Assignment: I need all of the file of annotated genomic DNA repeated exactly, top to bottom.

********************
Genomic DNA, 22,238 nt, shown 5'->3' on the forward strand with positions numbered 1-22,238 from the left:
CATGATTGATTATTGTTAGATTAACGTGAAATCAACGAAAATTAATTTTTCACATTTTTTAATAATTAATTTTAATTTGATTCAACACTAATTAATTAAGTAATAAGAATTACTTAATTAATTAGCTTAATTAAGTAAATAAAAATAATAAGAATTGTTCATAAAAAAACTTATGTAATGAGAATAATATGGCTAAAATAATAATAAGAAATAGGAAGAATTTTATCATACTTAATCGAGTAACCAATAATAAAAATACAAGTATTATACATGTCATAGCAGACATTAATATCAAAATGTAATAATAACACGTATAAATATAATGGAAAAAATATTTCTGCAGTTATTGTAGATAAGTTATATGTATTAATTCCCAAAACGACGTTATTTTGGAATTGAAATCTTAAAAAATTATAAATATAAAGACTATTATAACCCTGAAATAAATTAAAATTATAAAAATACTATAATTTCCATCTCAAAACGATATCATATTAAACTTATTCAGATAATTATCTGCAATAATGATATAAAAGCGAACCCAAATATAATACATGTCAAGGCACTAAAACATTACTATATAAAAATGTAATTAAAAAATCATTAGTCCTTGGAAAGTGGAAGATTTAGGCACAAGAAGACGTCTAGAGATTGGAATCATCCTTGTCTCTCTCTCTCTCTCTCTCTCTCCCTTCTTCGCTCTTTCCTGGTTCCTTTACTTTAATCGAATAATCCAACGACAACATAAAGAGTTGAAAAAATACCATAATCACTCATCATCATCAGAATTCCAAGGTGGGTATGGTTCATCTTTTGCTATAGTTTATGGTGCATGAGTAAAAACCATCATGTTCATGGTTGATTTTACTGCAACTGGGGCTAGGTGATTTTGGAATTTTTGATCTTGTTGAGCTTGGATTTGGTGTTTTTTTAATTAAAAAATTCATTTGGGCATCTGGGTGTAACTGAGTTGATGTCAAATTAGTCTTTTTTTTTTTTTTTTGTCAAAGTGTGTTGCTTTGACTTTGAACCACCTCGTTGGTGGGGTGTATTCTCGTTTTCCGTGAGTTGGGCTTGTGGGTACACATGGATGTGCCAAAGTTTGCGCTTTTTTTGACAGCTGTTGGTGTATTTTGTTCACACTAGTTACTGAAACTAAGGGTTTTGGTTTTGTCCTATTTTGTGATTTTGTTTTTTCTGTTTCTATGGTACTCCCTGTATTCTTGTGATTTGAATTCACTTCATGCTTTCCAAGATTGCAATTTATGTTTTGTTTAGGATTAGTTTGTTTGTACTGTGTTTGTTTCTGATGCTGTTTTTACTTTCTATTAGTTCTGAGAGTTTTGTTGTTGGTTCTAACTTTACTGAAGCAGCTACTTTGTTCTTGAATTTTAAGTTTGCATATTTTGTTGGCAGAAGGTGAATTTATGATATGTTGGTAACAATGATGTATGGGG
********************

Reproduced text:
Genomic DNA, 22,238 nt, shown 5'->3' on the forward strand with positions numbered 1-22,238 from the left:
CATGATTGATTATTGTTAGATTAACGTGAAATCAACGAAAATTAATTTTTCACATTTTTTAATAATTAATTTTAATTTGATTCAACACTAATTAATTAAGTAATAAGAATTACTTAATTAATTAGCTTAATTAAGTAAATAAAAATAATAAGAATTGTTCATAAAAAAACTTATGTAATGAGAATAATATGGCTAAAATAATAATAAGAAATAGGAAGAATTTTATCATACTTAATCGAGTAACCAATAATAAAAATACAAGTATTATACATGTCATAGCAGACATTAATATCAAAATGTAATAATAACACGTATAAATATAATGGAAAAAATATTTCTGCAGTTATTGTAGATAAGTTATATGTATTAATTCCCAAAACGACGTTATTTTGGAATTGAAATCTTAAAAAATTATAAATATAAAGACTATTATAACCCTGAAATAAATTAAAATTATAAAAATACTATAATTTCCATCTCAAAACGATATCATATTAAACTTATTCAGATAATTATCTGCAATAATGATATAAAAGCGAACCCAAATATAATACATGTCAAGGCACTAAAACATTACTATATAAAAATGTAATTAAAAAATCATTAGTCCTTGGAAAGTGGAAGATTTAGGCACAAGAAGACGTCTAGAGATTGGAATCATCCTTGTCTCTCTCTCTCTCTCTCTCTCTCCCTTCTTCGCTCTTTCCTGGTTCCTTTACTTTAATCGAATAATCCAACGACAACATAAAGAGTTGAAAAAATACCATAATCACTCATCATCATCAGAATTCCAAGGTGGGTATGGTTCATCTTTTGCTATAGTTTATGGTGCATGAGTAAAAACCATCATGTTCATGGTTGATTTTACTGCAACTGGGGCTAGGTGATTTTGGAATTTTTGATCTTGTTGAGCTTGGATTTGGTGTTTTTTTAATTAAAAAATTCATTTGGGCATCTGGGTGTAACTGAGTTGATGTCAAATTAGTCTTTTTTTTTTTTTTTTGTCAAAGTGTGTTGCTTTGACTTTGAACCACCTCGTTGGTGGGGTGTATTCTCGTTTTCCGTGAGTTGGGCTTGTGGGTACACATGGATGTGCCAAAGTTTGCGCTTTTTTTGACAGCTGTTGGTGTATTTTGTTCACACTAGTTACTGAAACTAAGGGTTTTGGTTTTGTCCTATTTTGTGATTTTGTTTTTTCTGTTTCTATGGTACTCCCTGTATTCTTGTGATTTGAATTCACTTCATGCTTTCCAAGATTGCAATTTATGTTTTGTTTAGGATTAGTTTGTTTGTACTGTGTTTGTTTCTGATGCTGTTTTTACTTTCTATTAGTTCTGAGAGTTTTGTTGTTGGTTCTAACTTTACTGAAGCAGCTACTTTGTTCTTGAATTTTAAGTTTGCATATTTTGTTGGCAGAAGGTGAATTTATGATATGTTGGTAACAATGATGTATGGGG